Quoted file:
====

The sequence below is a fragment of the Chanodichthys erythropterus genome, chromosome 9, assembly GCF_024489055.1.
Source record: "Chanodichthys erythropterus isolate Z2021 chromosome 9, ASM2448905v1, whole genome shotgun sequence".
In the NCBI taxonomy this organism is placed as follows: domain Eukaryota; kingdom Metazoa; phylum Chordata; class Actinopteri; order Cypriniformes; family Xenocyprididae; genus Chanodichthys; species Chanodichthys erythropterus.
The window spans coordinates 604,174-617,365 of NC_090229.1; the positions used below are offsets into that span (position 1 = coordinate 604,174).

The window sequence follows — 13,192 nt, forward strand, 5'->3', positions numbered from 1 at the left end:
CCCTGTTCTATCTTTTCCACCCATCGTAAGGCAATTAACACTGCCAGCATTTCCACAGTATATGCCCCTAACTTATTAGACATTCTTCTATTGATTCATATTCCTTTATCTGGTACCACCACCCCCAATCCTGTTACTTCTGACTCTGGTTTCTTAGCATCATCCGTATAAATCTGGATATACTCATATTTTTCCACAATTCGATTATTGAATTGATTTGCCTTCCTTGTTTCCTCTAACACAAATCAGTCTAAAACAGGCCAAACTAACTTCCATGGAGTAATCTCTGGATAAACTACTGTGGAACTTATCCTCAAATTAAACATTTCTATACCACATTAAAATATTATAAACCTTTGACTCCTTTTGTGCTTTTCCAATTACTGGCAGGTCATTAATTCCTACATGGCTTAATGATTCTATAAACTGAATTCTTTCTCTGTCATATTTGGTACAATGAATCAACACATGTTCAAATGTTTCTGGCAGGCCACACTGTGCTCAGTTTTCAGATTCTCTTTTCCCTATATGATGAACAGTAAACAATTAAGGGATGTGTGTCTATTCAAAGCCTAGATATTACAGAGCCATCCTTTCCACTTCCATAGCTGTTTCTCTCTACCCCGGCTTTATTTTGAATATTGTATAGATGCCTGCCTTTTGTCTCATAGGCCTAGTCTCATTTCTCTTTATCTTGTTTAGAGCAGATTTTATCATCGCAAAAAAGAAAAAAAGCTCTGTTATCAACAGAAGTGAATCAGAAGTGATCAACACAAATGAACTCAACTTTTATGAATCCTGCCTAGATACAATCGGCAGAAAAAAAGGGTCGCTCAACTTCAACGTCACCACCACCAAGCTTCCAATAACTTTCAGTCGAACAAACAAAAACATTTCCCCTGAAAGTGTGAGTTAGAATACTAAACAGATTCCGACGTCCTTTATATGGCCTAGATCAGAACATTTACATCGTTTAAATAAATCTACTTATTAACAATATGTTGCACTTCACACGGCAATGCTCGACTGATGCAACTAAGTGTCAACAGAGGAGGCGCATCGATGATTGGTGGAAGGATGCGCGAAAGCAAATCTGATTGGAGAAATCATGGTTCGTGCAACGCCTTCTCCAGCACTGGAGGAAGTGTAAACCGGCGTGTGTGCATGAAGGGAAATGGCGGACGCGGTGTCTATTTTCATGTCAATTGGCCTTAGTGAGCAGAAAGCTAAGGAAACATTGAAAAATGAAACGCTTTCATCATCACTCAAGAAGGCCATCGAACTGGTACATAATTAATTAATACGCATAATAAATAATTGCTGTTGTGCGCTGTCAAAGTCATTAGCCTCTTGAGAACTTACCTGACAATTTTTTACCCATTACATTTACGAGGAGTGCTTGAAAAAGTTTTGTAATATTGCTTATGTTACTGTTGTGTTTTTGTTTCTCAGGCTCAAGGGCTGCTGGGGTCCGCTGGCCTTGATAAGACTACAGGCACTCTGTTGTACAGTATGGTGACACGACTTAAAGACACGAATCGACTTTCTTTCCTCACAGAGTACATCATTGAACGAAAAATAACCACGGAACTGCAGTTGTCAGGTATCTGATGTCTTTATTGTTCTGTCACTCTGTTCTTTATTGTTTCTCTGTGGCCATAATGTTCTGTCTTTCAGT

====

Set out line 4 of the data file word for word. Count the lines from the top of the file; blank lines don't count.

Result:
The window spans coordinates 604,174-617,365 of NC_090229.1; the positions used below are offsets into that span (position 1 = coordinate 604,174).